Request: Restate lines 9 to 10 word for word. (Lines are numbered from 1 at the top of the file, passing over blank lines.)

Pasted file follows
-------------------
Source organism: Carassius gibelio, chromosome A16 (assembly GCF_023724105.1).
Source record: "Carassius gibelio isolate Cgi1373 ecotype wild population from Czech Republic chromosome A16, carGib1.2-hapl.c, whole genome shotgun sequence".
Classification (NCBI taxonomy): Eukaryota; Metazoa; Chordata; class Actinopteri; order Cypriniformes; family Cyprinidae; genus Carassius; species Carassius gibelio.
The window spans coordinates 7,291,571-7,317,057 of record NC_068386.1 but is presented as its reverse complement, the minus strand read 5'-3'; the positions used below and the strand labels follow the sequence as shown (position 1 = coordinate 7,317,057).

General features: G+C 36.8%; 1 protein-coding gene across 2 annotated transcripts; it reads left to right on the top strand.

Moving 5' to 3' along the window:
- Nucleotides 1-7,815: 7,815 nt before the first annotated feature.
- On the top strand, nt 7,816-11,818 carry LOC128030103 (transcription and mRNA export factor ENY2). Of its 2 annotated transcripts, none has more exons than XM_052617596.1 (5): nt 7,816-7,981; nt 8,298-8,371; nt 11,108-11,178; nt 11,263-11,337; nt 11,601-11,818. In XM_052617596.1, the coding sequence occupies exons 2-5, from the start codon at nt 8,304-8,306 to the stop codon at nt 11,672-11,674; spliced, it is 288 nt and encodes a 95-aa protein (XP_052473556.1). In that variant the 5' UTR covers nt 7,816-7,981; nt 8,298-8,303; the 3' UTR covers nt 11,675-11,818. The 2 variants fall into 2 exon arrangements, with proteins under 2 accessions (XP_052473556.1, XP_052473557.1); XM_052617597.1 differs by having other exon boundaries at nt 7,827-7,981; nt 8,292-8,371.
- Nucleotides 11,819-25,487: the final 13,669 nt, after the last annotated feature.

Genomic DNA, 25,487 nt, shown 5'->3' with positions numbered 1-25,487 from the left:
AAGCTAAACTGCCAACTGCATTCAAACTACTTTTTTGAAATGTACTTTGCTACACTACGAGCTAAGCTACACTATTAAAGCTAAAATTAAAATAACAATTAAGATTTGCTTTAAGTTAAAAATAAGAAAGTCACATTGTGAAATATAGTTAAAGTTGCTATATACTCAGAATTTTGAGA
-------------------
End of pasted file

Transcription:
- Nucleotides 11,819-25,487: the final 13,669 nt, after the last annotated feature.

Genomic DNA, 25,487 nt, shown 5'->3' with positions numbered 1-25,487 from the left: